The job of security guards can be said as "thankless" yet their responsibilities are serious, and they are among the underpaid ones.  They are often taken for granted until only something significant happens. Especially in the Philippines, security guards at the malls and at the metro rail stations are known mainly for searching our bags for some 'unidentified' objects.  But we are forgetting, in times of emergencies, they are one of the firsts to respond. Guards also have the power to arrest suspects, detain them until police comes.

But they get no respect.

One of my favorite Filipino authors of recent, Alex Lacson, said in his book 12 Little Things Every Filipino Can Do to Help Our Country, "Respect your traffic officer, policeman, soldier and other public servants."

Respect is a mark of most profound education. Respect is intellectual. Respect is more than just being kind to the person. Respect gives a positive feeling of regard.  It empowers and makes the recipient proud. It gives honor to them and to the work they do.

If you are educated, you don't just berate security officers, regardless of who started the fire.

One Guarded Moment

While I meant respect, I'm also aware that some of them commits mistake and at times doing their jobs wrong - just like any of us as well.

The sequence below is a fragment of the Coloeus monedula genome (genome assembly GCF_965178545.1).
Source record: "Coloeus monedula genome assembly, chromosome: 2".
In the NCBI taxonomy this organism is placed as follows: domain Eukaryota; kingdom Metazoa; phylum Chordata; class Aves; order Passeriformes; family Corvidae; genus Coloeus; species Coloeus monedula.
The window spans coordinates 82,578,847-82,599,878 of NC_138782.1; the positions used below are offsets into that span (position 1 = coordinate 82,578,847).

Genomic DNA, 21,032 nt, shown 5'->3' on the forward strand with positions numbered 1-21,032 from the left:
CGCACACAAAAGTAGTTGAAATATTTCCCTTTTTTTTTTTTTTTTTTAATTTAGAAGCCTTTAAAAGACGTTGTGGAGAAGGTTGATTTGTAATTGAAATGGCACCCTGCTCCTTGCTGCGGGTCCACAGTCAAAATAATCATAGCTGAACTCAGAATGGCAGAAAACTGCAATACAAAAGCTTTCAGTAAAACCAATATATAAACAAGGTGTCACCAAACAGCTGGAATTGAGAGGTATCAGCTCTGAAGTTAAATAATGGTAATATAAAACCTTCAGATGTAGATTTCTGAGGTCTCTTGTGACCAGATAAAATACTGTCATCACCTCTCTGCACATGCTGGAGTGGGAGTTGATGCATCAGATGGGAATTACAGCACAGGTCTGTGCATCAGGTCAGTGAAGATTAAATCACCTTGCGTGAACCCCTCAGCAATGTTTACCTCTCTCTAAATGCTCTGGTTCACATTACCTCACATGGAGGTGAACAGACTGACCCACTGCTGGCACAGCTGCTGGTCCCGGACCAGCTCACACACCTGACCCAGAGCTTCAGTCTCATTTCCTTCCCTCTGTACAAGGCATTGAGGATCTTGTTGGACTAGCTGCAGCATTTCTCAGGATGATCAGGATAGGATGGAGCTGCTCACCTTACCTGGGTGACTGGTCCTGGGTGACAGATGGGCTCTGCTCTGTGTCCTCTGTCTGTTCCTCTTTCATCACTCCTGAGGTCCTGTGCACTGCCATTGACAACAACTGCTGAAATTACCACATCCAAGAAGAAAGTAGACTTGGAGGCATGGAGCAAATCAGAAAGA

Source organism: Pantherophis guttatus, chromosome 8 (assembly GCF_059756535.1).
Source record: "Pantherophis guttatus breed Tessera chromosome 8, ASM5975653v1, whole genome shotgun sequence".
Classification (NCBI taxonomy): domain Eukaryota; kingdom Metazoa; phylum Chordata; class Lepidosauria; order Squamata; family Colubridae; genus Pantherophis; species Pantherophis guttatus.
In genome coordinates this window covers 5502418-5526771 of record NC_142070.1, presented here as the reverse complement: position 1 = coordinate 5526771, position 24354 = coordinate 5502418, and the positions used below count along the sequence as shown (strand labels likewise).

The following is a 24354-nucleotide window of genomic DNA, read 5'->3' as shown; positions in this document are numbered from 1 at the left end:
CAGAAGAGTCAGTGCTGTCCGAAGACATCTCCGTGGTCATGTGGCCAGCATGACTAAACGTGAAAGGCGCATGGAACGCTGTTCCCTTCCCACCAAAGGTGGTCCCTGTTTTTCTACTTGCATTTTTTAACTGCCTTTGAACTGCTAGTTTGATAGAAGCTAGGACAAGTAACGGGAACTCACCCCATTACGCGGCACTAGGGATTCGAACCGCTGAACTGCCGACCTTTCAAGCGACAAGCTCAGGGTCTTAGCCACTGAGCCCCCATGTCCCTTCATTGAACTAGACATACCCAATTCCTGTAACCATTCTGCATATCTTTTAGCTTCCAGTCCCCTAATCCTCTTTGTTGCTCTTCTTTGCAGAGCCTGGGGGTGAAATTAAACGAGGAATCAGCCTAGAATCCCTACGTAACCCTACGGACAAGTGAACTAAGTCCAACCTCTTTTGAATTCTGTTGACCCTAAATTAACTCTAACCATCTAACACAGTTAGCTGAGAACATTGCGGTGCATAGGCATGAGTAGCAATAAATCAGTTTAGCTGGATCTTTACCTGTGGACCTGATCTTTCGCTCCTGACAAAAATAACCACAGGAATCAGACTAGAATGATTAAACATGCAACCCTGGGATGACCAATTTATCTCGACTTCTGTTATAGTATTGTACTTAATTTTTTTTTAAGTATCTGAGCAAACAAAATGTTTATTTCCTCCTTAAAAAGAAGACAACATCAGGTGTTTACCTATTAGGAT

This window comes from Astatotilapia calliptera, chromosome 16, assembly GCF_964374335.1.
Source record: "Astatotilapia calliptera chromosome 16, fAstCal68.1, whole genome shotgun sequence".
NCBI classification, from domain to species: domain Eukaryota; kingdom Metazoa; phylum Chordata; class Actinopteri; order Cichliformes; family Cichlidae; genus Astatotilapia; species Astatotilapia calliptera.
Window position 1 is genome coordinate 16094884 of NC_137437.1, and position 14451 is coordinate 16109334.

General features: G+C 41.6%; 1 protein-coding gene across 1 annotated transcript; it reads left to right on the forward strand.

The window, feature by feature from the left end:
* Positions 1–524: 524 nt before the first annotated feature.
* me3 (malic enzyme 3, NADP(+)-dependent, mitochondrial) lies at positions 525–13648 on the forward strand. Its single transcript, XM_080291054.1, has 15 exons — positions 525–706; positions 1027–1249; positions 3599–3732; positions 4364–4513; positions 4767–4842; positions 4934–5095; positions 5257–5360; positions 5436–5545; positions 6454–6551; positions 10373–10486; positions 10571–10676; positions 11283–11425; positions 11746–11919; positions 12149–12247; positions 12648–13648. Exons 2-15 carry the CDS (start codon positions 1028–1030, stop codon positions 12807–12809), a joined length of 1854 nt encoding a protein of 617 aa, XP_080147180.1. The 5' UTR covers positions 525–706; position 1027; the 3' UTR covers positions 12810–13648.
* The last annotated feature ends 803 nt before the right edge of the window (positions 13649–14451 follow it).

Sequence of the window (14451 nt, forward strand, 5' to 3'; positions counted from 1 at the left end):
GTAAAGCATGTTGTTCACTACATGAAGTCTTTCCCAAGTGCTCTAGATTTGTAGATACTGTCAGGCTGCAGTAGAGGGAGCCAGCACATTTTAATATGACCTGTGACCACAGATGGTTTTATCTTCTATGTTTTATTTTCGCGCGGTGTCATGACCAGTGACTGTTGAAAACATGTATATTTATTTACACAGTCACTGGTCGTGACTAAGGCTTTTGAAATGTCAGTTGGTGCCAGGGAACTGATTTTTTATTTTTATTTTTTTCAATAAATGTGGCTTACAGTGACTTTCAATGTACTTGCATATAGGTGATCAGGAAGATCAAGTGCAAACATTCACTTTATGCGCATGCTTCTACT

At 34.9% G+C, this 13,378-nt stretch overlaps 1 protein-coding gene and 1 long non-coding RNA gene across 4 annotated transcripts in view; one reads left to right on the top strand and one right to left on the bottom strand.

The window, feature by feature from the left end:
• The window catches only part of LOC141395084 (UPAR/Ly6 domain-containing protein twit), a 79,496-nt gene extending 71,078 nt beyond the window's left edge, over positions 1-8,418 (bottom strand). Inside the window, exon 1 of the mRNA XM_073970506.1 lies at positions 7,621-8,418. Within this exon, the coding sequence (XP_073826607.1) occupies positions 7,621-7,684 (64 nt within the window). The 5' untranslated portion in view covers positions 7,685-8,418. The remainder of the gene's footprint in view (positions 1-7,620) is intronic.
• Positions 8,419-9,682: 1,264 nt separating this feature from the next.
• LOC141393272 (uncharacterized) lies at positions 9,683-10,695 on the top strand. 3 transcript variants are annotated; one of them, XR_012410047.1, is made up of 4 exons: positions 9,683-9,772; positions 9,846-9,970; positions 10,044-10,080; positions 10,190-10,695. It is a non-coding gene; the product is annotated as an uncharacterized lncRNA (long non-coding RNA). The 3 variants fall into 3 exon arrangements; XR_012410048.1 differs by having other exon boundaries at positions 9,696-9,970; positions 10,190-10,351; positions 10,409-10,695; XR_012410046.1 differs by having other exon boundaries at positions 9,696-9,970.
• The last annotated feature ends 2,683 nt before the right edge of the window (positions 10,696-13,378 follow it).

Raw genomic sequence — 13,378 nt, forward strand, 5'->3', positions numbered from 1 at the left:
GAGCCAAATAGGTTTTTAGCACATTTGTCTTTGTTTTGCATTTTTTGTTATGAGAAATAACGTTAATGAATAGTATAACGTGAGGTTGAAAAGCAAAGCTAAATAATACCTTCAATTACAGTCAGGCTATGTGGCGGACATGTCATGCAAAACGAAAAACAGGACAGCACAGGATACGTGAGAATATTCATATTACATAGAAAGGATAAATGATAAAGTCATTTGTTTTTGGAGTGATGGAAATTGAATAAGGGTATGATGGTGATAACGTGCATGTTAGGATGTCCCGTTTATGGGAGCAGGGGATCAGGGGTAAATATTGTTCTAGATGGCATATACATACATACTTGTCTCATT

Back in high school, I was accused of shoplifting by a security guard - and he humiliated me publicly at the center of SM Southmall.

I went to National Bookstore to look for a song book. I was carrying my guitar. I tried to leave it at the baggage deposit counter but the attendant asked me to just take it with me inside the store because it's too bulky for the baggage racks.

I spent some time looking for the right song book but I found none. I decided to leave National Bookstore and look somewhere else. As I walked past about 2 minutes, a security guard of National Bookstore approached me, asking me where I hid and kept the songbook I "stole" from the store.

What a freak! And he's speaking in a high voice. He grab my guitar, sneak into the hole and shook it because he suspected that I put the songbook inside. People are looking at us. Imagine the humiliation? The mall security guard inspecting your guitar and your pockets in the middle of the crowd...

Foul! I said why the hell he suspected me, and he religiously followed me until I reach Storyland. Apparently, he was keenly watching me from the time I entered National Bookstore til I left. Of all people, suspecting me? National B.S.

He asked me to go back to National Bookstore to discuss his accusation further with the management. He kept on shaking my guitar and my waist for a suspected stolen songbook. Before we reach, he was convinced that no songbook was stolen. He just left and let me go.

I was upset. I did no Amalayer. I was just an innocent 15 that time.

I told my parents about it (who's also at the mall). We checked on the guard at National Bookstore and call the management. My dad confronted them civilly, saying what the guard did was totally wrong and unacceptable at all. All the management and the guard said... Amasorry.

This and other minor incidents with security guards contribute to how I regard them.  But just like us, they also commit mistakes. But that doesn't mean we have to be rude at them too. What's the point? As what writer Eric Hoffer said, "rudeness is the weak man's imitation of strength."

And I say, no rude man lessen stupidity, no matter how wrong or right he is.